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Chapter 11


Book of Zechariah Chapter 11
Commentary by Pastor Ron Beckham

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Judgment And Redemption

We've seen in the Book of Zechariah that God remembers His people always, in good times and in bad. Suffering may last a long time from a human perspective, but from His, we are redeemed at just the right moment. Always remember when you suffer, He is not subject to time like we are. It was just an instant ago when Creation occurred, and in another instant, we'll all be in eternity. He longs to restore us because He loves us, but He waits because suffering brings us to faith. And He is holy. He will not endure sin of any kind, and that is why it was judged on the cross. This chapter is about suffering, judgment and redemption, resulting in our salvation.

The Bible is full of parables designed to help us understand. That's the case in Verses 1-2..."Open your doors, O Lebanon, that a fire may feed on your cedars. Wail, O cypress, for the cedar has fallen, because the glorious trees have been destroyed; wail, O oaks of Bashan, for the impenetrable forest has come down." The "trees" in those verses are people. You can see it in Psalm 92:12-14—"The righteous shall flourish like a palm tree, he shall grow like a cedar in Lebanon. Those who are planted in the house of the Lord shall flourish in the courts of our God. They shall still bear fruit in old age; they shall be fresh and flourishing"...very similar to our verses and definitely about people described as "trees." The Hebrews are addressed as "Lebanon," a place famous for its trees, used to describe the leaders of Judah, from the least to the great. The various kinds of trees are different characteristics of people. The best, tallest and most beautiful trees have no cause to boast, because all of them, from the tallest redwood to the tiniest thistle are God's creation—for His purposes, not for our own. The nation was "destroyed," described as: the whole "forest has come down." Death is the great equalizer for us all.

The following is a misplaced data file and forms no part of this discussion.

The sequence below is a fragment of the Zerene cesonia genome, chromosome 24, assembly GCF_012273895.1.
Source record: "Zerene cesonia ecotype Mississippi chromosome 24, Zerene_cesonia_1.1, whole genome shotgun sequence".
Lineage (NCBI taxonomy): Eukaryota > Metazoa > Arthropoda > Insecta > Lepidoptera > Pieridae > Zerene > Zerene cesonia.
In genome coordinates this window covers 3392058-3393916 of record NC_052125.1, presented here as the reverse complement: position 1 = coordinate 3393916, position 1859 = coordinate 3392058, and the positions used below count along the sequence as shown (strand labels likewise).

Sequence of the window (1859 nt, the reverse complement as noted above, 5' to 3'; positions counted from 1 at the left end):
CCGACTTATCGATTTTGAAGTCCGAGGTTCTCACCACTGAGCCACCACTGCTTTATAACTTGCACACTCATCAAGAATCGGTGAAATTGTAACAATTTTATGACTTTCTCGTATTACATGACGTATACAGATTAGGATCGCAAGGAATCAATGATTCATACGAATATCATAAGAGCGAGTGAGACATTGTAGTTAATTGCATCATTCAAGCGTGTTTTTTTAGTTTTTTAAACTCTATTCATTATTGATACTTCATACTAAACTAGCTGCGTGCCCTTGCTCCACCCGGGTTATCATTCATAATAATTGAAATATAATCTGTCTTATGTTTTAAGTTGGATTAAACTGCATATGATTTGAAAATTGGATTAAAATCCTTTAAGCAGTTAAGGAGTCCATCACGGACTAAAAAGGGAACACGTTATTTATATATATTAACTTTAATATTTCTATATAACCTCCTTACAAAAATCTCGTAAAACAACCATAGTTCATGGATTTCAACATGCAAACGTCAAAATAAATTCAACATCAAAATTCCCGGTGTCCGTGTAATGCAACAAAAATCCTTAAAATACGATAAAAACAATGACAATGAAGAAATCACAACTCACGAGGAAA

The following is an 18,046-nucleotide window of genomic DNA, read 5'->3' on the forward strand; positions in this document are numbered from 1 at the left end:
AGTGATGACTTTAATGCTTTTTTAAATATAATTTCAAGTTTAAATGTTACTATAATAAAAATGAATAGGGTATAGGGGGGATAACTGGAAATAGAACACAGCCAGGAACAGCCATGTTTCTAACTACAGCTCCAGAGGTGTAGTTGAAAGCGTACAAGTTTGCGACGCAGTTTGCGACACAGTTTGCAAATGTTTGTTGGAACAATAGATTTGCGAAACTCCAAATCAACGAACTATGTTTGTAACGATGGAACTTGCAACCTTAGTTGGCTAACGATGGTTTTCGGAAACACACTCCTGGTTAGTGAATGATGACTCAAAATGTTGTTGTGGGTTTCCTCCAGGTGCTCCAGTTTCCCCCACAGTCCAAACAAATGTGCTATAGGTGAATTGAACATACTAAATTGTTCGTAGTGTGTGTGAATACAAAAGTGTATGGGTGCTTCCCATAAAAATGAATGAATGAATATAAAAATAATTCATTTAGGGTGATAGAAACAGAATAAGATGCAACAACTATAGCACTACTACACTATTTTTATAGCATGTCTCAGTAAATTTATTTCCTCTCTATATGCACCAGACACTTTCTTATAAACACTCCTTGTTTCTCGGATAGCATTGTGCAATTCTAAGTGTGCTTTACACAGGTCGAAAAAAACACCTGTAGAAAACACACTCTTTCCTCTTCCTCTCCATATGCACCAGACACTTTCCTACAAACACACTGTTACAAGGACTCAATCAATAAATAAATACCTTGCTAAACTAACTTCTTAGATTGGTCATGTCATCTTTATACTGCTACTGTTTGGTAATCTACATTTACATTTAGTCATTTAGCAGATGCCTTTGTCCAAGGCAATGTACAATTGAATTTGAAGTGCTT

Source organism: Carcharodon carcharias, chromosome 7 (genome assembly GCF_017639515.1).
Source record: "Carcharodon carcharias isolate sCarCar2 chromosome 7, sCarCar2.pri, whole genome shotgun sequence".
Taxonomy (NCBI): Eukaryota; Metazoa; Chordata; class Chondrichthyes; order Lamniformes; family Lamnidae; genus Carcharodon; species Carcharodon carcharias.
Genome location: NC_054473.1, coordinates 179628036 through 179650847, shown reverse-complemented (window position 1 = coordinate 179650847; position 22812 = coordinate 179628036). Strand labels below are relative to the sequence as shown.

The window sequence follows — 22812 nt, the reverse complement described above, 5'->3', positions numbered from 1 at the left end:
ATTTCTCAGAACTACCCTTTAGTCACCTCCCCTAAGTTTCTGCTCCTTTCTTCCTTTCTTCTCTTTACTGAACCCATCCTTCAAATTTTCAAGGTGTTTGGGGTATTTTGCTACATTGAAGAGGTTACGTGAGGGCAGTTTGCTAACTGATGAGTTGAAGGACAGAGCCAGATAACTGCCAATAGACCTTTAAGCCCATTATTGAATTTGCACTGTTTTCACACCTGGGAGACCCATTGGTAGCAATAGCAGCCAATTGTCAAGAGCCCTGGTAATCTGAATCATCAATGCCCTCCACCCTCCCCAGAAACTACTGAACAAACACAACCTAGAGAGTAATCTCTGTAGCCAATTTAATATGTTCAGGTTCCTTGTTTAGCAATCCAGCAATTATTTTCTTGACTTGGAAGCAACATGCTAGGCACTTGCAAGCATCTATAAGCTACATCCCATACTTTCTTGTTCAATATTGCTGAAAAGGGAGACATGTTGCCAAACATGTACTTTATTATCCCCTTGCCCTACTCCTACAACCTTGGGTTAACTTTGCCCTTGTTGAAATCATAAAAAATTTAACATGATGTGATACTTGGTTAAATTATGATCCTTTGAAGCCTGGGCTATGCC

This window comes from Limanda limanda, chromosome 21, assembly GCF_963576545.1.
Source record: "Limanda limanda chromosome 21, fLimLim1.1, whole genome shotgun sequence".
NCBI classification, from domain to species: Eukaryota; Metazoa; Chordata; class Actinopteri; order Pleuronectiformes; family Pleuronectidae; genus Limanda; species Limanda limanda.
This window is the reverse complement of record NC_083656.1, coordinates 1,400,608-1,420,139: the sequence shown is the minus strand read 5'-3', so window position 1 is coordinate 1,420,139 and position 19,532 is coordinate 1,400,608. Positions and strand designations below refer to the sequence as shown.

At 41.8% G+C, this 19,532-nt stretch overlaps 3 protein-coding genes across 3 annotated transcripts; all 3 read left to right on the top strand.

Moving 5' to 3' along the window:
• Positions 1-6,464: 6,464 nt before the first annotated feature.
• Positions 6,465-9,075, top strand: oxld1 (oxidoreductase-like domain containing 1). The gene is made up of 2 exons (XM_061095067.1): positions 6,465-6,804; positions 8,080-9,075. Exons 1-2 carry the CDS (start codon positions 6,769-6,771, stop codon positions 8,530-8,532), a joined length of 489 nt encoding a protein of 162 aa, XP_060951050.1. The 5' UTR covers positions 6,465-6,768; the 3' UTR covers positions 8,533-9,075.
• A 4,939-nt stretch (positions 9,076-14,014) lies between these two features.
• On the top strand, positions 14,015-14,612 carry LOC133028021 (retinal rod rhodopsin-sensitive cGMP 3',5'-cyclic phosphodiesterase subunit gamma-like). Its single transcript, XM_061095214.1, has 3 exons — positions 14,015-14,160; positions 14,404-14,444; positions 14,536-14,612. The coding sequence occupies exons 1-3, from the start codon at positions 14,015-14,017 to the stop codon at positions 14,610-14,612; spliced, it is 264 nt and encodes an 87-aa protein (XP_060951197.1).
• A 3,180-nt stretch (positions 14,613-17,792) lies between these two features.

The "shepherds" in Verse 3 are leaders of nations, such as presidents and kings. The "flock" in Verse 4 are their subjects...those who are not in charge. "There is a sound of the shepherds’ wail, for their glory is ruined; there is a sound of the young lions’ roar, for the pride of the Jordan is ruined. Thus says the Lord my God, 'Pasture the flock doomed to slaughter'" (Verses 3-4). They are also described as "young lions," ambitious, hungry beings who view the people as prey to be eaten. They only desire power, caring nothing for their subjects. The "roar" of these "young lions" is like the "shepherds' wail" in relation to the conquest of Jerusalem. They had felt secure behind the walls of that city, but when the conquering enemy came, they lost—everything.